Rage – Review

RAGE – Review

A day in the life of an ordinary man when it all goes wrong.

Dennis is a writer.  He has a nice home and a nice wife, who recently bought him a nice new car.  He has nice neighbours and a nice best friend, Richard Topping, who also happens to be a nice therapist.  It’s all very nice until Dennis, unintentionally does something that would most certainly piss me off, let alone a potential psycho waiting for an opportunity to use his nice large knife.  Dennis nicks a parking spot that the psycho motorcyclist happens to be waiting for.  What happens after that is not very nice at all.

Rage examines the nature of man at his most primal and it takes the consequences of being pissed off to a whole new level.  Dennis played effectively yet in some parts reservedly by Rick Crawford, is the man in the wrong place at the wrong time.
The reason he is there at all is to break it off with a fairly forgettable mistress played by Anna Lodej because he loves his wife, Audrey Walker.  He suspects that the biker may be his mistresses old boyfriend who has been in and out of prison, but as Dennis believes, is currently out of prison and quite possibly pissed right off anyway cause ol Dennis has been smashing his girls back doors in while he was locked up.

During a day long game of “Dual,” (Spielberg’s first outing as a proper director, a real worthwhile watch and one of his best in this humble film nerds opinion, a movie referenced within this film itself by a pair of blokes in a car mechanics.) Dennis quickly realises that he may be involved in something he cant escape from.  This is where Witherspoon exercises his behind camera antics (He plays the Biker on screen as well.) utilising dream sequences and flashbacks heightening the tension and bringing what could have been a complete blow out of an independent film into a worthwhile curiously dramatic slice of life at its shittiest.

Witherspoon shows merits in the way that the drama is shot but is ultimately let down to a degree by the clunky nature of the way it was cut and I suspect that this was entirely because of the budget he was working with, therefore its difficult to criticise him too much on that point.  He has a flare for the visual, but the narrative needed to be tweaked to allow it to look and feel more free-flowing, a technique such as that employed by Tony Scott for example in manufacturing a rough but albeit faster edit with multiple images encouraging the senses to feel as out of breath as Dennis is would have helped the movie feel more necessarily dramatic than that which the eventual cut delivered.  At times, particularly in the beginning I felt that it was a little dry and slow.

Fear not though, the movie did gather momentum when the rider appears outside Dennis’ home.  Due to the nature of the naturalistic feel of the violence in earlier scenes, the bikers presence on Dennis’ doorstep worked well when one considers the terror one would feel if the situation were to happen to you.  The menacing sound of the bikers naff horn outside while Dennis is watching Middle Man, another of Witherspoons films, sends shudders down your spine because that scene in particular was one of the best because Dennis is trying his best to conceal the real reason he looks all beat up to his wife as well.  On a side note, Audrey Walker is way hotter than Anna Lodej, so what was Dennis thinking by dipping his wick in the mistress at all for?  Its because of this slight factor that I couldn’t give a shit about what happened to Dennis in the end because his actions prior to the psycho emerging were really selfish and underhanded.  Audrey Walker conveys the message that her character is a really great woman, good looking and willing to cook for him despite grappling with the rigours of starting a new business.  At this point in the film I thought, Dennis your a douche, I just hope your wife doesn’t have to suffer because of you.  She does of course in a scene that is rather uncomfortable to watch because it looks so real.  The punches she takes and the nature of the violence she is forced to endure is visually shocking owing to the way that Audrey Walker totally owns her part in this film.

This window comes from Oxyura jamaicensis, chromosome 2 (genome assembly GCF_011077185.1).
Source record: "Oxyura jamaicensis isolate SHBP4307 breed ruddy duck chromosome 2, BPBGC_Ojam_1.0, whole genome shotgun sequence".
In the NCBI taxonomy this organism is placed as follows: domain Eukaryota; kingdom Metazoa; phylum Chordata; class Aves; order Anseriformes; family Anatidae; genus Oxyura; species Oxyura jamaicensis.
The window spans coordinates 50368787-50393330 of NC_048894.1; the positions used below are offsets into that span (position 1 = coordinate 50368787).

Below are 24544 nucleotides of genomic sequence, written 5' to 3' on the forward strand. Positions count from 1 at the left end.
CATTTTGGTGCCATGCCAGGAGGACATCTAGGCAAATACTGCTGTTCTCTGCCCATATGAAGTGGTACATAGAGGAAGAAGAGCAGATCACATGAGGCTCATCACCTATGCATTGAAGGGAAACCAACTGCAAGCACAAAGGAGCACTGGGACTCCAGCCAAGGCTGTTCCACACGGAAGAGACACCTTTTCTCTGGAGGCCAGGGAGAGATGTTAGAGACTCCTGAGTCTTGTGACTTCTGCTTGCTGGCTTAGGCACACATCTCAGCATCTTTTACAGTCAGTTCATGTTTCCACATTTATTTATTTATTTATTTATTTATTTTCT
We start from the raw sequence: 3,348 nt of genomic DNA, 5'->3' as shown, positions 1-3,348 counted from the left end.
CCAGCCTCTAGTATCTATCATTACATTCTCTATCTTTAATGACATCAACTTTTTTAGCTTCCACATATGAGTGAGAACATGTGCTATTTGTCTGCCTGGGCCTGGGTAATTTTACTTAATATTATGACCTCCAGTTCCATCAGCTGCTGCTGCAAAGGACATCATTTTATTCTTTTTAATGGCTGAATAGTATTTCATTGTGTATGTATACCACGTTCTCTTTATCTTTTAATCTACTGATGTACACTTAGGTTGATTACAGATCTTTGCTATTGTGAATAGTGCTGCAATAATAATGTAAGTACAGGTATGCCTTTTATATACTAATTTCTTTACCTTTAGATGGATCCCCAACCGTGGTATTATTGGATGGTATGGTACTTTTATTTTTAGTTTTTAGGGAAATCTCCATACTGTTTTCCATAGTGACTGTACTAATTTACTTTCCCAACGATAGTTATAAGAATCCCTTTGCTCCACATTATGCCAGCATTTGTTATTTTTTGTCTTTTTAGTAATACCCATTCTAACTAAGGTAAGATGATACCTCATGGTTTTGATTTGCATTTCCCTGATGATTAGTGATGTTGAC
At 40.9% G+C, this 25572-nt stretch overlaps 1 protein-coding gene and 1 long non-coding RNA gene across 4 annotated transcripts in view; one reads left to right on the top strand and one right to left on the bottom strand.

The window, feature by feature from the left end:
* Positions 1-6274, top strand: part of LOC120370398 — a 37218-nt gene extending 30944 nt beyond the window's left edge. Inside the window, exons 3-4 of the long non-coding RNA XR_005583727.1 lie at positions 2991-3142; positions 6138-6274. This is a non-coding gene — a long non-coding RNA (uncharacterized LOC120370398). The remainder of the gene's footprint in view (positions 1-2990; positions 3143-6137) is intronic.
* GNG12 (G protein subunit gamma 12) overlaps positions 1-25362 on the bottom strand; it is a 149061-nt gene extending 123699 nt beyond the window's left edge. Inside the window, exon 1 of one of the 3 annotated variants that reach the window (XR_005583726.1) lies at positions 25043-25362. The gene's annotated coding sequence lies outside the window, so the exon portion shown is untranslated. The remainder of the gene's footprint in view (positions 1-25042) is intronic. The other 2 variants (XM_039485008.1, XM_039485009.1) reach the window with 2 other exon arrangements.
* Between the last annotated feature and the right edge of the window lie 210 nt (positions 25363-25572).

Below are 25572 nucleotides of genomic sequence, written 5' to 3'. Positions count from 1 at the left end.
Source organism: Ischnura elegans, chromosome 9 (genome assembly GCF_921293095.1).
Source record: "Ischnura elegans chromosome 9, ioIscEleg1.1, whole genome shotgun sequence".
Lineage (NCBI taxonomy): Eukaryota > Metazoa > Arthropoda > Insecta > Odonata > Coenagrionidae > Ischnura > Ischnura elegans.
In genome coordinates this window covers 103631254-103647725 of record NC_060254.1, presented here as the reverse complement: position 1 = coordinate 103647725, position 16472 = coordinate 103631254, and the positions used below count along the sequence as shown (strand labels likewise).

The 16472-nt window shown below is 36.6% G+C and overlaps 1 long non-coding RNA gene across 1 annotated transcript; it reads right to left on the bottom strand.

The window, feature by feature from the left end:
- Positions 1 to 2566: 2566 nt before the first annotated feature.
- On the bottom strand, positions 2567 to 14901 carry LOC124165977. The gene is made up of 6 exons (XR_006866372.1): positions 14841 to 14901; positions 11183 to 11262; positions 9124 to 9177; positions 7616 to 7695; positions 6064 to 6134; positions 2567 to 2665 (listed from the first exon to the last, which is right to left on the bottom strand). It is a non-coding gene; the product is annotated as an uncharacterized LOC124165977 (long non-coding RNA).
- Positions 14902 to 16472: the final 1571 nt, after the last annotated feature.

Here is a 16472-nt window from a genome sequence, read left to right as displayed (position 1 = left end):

I wont wax lyrical about the rest of the film because I don’t want to ruin it for anyone, but needless to say Witherspoon has a field day with the corn syrup especially in the first chainsaw scene.  Bad times for the neighbours.

All in all this was a good, solid indie flick with lots of promise, showcasing plenty of potential from both Audrey Walker and Rick Crawford.  I look forward to seeing them in the future and hope that Witherspoon goes on to make some bigger budget films because I like they way he rolls.

Director: Christopher R. Witherspoon.

Starring: Rick Crawford, Audrey Walker, Richard Topping.

Written by @filmfellajames

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About filmfellajames
Film critic and blogger, part time rap master, loves UNITED!!!

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